"We are moving ahead on Don’t Ask Don’t Tell. We should not be punishing patriotic Americans who have stepped forward to serve this country," the President said. "We should be celebrating their willingness to show such courage and selflessness on behalf of their fellow citizens, especially when we’re fighting two wars. We cannot afford to cut from our ranks people with the critical skills we need to fight any more than we can afford — for our military’s integrity — to force those willing to do so into careers encumbered and compromised by having to live a lie. So I’m working with the Pentagon, its leadership, and the members of the House and Senate on ending this policy. Legislation has been introduced in the House to make this happen. I will end Don’t Ask, Don’t Tell. That’s my commitment to you."
"I joined the military because my country beckoned me," Choi said. "But when we are telling the truth about our love, our country slaps us in the face and orders us don’t ask and orders us don’t tell. Well I am telling you that the era and the time for asking is over. I am not asking anymore I am telling… will you tell with me? Asking is over. We will tell because in the face of injustice and in the face of the discrimination, patience is not a plan."
The event also served as a bitter reminder of the brutal slaying of Wyoming college student Matthew Shepard in 1998. Shepard was kidnapped and taken to a field outside of Laramie Wy, where he was beaten, tied to a fence and left bleeding to death. His mother, Judy Shepard, addressed the crowd.
"Had I still had my wonderful Matt with me, I would be telling that no one has the right to tell my son where and how to worship," Shepard said. "No one has the right tell my son whether or not he can work anywhere, or that he cannot live where ever he wants to live and whether or not he can be with the one person he loves. No one has that right. We are all Americans. We are all equal Americans."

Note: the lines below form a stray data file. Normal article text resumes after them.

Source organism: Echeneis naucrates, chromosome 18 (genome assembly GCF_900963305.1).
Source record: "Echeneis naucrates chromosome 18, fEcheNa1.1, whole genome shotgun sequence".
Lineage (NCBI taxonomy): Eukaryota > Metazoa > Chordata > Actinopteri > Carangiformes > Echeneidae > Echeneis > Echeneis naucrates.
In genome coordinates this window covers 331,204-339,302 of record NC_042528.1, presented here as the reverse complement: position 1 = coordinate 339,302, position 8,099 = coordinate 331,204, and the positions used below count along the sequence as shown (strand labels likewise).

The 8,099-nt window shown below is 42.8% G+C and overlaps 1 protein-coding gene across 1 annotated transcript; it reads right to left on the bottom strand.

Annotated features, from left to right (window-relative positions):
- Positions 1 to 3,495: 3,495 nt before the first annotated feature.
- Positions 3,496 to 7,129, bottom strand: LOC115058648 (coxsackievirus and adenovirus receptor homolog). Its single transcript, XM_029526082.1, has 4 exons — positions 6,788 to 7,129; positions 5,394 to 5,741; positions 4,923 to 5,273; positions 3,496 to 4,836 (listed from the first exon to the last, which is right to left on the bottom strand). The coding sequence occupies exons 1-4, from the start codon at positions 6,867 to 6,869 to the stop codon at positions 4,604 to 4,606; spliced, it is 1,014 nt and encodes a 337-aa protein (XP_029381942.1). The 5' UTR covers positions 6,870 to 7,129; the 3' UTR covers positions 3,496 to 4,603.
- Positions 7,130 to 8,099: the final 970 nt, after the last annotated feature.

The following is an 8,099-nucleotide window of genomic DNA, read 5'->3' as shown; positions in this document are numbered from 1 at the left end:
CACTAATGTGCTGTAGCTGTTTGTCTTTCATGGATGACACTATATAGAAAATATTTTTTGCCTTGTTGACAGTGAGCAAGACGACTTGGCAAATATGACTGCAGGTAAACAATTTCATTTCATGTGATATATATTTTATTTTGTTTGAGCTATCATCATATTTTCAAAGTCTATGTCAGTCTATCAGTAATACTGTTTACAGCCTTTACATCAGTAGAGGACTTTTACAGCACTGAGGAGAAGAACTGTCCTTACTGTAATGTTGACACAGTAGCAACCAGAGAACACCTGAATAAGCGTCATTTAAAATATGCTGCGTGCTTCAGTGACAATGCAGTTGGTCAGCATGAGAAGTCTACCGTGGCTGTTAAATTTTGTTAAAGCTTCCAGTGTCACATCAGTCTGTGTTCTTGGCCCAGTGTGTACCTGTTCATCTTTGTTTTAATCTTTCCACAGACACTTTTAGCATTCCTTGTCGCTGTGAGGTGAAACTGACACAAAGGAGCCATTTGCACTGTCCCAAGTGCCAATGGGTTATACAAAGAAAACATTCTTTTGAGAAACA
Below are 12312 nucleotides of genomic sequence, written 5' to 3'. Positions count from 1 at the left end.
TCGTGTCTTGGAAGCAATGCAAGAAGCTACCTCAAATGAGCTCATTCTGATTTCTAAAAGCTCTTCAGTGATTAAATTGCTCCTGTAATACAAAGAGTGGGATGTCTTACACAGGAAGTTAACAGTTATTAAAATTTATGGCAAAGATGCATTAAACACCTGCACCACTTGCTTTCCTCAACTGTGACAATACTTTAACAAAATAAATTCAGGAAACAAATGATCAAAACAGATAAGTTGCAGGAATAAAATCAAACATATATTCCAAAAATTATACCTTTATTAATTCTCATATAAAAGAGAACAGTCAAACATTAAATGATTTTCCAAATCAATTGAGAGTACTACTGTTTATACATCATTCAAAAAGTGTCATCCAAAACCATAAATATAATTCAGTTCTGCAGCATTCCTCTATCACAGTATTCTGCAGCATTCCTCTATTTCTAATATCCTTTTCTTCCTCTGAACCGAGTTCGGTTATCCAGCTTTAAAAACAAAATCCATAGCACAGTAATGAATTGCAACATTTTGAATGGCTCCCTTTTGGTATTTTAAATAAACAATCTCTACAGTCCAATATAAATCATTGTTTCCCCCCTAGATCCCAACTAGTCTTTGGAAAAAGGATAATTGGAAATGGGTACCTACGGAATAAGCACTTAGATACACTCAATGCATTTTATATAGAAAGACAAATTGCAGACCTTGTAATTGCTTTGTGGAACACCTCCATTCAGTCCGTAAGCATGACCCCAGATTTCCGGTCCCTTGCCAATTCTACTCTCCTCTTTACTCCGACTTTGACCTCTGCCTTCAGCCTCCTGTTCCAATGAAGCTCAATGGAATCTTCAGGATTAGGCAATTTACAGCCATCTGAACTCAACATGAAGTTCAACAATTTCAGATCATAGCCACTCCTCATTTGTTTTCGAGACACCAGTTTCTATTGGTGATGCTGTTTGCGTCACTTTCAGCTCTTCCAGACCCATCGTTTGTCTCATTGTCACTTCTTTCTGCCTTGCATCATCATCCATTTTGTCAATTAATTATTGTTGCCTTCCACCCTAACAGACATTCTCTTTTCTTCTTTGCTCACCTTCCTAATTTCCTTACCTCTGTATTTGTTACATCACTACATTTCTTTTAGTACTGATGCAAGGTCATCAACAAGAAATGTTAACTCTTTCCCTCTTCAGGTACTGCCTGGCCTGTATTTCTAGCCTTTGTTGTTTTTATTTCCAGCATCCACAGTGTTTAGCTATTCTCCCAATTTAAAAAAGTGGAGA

Hate crimes legislation which is pending before the U.S. Senate bears Matthew Shepard’s name, and Judy told the crowd that while President Obama will fulfill his promise to sign hate crimes legislation and other LGBT specific laws, he needed those attending the rallies behind him. She encouraged them to return to their homes and "tell your stories," and become involved.
"Rights for gay and lesbian people are not special rights in anyway," said Julian Bonds, chair of the NAACP. "It isn’t special to be free from discrimination; that is an ordinary, universal entitlement of citizenship."
Bond continued, "When I am asked are gay rights civil rights? I always answer of course they are."
In a sea of humanity, hundreds of rainbow flags could be seen framing handmade picket signs. Some of those signs read "Who would Jesus discriminate against?" "Proud father of two sons, one gay, one straight. They are equal to me," and "Equality Across America." While right wing fanatics such as Fred Phelps and his clan of God hates fags followers had threatened to make an appearance at the march and rally, they were nowhere to be found. Only three people showed up to protest, and they mixed a message of condemnation for homosexuality with anti-choice rhetoric and signs. The three men were surrounded by marchers, and one marcher, using a bull horn lead the crowd in a chant of "hey, hey. ho, ho. Your homophobia has got to go." All three men declined requests for interviews.